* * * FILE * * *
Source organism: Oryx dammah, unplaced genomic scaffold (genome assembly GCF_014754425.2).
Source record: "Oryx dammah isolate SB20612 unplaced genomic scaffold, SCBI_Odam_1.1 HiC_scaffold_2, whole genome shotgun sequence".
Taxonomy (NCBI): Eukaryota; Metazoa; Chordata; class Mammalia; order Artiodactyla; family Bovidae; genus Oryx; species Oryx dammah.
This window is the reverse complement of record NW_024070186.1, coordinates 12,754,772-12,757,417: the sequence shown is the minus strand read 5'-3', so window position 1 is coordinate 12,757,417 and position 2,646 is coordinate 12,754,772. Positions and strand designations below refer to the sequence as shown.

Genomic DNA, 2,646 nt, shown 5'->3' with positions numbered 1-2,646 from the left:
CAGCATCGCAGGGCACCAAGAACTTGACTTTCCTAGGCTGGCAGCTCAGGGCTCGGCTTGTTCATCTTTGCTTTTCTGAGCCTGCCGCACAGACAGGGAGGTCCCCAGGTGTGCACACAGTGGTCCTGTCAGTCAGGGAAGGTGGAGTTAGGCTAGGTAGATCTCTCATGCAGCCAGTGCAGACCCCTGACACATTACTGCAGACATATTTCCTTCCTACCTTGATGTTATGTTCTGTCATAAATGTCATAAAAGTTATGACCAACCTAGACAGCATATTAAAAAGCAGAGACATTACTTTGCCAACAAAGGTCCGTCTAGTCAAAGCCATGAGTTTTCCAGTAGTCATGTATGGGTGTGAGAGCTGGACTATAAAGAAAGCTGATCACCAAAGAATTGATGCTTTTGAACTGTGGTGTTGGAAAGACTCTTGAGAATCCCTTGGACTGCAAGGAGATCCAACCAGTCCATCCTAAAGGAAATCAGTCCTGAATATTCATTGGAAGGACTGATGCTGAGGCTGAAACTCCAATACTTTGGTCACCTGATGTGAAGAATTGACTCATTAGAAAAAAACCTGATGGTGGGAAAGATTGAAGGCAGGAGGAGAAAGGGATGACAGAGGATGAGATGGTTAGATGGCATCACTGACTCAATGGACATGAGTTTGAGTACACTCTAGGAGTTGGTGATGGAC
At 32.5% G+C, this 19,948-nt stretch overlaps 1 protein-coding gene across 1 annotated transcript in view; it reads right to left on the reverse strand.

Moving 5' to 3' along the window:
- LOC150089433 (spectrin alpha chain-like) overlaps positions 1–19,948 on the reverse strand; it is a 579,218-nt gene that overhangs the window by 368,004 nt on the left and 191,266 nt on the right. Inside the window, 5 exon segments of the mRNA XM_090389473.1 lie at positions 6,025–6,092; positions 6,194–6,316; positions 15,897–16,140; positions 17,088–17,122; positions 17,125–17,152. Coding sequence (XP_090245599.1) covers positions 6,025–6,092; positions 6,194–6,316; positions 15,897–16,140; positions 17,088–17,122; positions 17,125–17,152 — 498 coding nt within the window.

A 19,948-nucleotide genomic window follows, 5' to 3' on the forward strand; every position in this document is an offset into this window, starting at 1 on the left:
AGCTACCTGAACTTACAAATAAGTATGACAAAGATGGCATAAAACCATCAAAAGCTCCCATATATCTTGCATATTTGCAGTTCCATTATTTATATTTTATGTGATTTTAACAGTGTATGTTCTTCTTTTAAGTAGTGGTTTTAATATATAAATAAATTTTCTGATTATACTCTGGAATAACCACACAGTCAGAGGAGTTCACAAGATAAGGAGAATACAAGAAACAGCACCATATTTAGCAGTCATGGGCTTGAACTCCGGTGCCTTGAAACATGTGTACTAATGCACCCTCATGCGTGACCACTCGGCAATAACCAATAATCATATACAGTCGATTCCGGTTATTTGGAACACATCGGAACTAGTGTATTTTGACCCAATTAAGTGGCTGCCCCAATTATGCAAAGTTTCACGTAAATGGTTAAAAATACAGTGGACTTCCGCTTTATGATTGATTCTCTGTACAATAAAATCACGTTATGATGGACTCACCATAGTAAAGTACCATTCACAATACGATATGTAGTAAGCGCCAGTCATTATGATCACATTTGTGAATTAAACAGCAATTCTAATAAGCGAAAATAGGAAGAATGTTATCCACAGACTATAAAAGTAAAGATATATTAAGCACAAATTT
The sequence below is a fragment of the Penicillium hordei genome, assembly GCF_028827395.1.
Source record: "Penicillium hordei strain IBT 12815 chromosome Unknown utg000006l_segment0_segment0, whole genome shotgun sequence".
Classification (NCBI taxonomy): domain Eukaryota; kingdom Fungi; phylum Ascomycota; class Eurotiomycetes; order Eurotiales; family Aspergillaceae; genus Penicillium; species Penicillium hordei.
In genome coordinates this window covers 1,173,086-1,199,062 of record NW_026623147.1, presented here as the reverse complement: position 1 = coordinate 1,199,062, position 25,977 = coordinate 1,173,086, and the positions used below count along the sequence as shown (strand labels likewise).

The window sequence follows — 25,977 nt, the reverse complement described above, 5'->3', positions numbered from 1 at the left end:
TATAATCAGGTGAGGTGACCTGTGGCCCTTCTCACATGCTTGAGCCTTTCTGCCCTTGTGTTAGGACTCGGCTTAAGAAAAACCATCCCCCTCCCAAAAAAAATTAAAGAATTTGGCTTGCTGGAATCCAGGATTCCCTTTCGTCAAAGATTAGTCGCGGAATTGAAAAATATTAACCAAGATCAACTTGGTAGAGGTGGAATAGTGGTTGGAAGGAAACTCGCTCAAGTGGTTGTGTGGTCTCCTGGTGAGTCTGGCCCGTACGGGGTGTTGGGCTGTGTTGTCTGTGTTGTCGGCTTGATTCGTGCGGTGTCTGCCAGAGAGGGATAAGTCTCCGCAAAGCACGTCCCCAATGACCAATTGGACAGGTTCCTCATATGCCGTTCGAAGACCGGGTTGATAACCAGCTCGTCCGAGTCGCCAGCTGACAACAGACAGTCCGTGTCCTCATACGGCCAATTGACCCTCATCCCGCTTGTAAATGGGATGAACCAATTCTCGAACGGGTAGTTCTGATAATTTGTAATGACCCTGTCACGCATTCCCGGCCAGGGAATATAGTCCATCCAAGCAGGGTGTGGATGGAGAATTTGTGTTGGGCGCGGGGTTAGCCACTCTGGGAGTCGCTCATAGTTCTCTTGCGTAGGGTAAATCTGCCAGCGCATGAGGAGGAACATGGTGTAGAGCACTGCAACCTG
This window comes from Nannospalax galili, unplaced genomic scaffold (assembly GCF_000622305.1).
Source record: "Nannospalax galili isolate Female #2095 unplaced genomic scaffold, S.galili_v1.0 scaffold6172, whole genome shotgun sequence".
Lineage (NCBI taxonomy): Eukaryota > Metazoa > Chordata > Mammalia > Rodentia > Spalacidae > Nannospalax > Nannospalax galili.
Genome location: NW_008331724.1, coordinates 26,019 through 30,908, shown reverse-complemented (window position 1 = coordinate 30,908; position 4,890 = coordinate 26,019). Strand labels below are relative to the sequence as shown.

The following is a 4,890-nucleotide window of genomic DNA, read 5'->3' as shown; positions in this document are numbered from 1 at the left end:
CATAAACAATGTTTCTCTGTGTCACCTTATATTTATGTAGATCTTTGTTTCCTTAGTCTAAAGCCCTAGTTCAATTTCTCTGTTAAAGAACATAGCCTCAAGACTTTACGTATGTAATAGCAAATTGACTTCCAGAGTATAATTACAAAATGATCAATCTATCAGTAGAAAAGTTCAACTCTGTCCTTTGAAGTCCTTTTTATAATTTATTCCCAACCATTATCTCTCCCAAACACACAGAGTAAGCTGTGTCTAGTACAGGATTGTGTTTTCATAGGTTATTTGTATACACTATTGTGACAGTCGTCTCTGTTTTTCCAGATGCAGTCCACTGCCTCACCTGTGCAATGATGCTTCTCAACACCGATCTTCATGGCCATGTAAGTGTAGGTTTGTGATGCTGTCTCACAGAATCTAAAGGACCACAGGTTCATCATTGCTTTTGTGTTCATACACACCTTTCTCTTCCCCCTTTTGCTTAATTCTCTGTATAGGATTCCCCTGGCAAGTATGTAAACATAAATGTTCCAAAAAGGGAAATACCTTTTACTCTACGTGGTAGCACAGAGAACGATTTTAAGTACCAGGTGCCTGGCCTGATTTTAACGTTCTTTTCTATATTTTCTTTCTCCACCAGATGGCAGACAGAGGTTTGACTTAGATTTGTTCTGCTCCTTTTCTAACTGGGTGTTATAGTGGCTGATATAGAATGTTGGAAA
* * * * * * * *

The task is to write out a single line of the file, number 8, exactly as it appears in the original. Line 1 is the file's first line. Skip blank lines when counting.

Moving 5' to 3' along the window: